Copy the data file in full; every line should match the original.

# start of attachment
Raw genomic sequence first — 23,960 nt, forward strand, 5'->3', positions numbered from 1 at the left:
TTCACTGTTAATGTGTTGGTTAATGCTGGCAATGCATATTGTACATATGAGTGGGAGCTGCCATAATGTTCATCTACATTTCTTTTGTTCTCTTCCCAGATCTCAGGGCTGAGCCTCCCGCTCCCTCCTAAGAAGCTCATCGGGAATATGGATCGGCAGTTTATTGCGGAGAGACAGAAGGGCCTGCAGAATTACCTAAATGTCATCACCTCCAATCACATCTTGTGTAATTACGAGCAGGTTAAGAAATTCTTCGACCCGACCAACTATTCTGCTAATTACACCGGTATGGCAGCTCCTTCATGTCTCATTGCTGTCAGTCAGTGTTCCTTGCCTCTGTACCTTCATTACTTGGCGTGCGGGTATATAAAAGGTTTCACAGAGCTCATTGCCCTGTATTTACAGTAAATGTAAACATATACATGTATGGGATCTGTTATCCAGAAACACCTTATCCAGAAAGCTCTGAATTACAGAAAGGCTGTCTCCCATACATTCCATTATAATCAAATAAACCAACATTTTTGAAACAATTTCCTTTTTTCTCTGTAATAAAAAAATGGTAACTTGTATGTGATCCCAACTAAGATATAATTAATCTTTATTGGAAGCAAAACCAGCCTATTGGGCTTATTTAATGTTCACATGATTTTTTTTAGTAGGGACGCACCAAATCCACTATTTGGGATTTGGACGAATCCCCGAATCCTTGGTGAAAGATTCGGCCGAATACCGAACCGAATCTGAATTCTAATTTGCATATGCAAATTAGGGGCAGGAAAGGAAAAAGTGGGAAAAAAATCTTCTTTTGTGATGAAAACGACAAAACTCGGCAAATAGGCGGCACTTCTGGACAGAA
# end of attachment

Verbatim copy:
Raw genomic sequence first — 23,960 nt, forward strand, 5'->3', positions numbered from 1 at the left:
TTCACTGTTAATGTGTTGGTTAATGCTGGCAATGCATATTGTACATATGAGTGGGAGCTGCCATAATGTTCATCTACATTTCTTTTGTTCTCTTCCCAGATCTCAGGGCTGAGCCTCCCGCTCCCTCCTAAGAAGCTCATCGGGAATATGGATCGGCAGTTTATTGCGGAGAGACAGAAGGGCCTGCAGAATTACCTAAATGTCATCACCTCCAATCACATCTTGTGTAATTACGAGCAGGTTAAGAAATTCTTCGACCCGACCAACTATTCTGCTAATTACACCGGTATGGCAGCTCCTTCATGTCTCATTGCTGTCAGTCAGTGTTCCTTGCCTCTGTACCTTCATTACTTGGCGTGCGGGTATATAAAAGGTTTCACAGAGCTCATTGCCCTGTATTTACAGTAAATGTAAACATATACATGTATGGGATCTGTTATCCAGAAACACCTTATCCAGAAAGCTCTGAATTACAGAAAGGCTGTCTCCCATACATTCCATTATAATCAAATAAACCAACATTTTTGAAACAATTTCCTTTTTTCTCTGTAATAAAAAAATGGTAACTTGTATGTGATCCCAACTAAGATATAATTAATCTTTATTGGAAGCAAAACCAGCCTATTGGGCTTATTTAATGTTCACATGATTTTTTTTAGTAGGGACGCACCAAATCCACTATTTGGGATTTGGACGAATCCCCGAATCCTTGGTGAAAGATTCGGCCGAATACCGAACCGAATCTGAATTCTAATTTGCATATGCAAATTAGGGGCAGGAAAGGAAAAAGTGGGAAAAAAATCTTCTTTTGTGATGAAAACGACAAAACTCGGCAAATAGGCGGCACTTCTGGACAGAA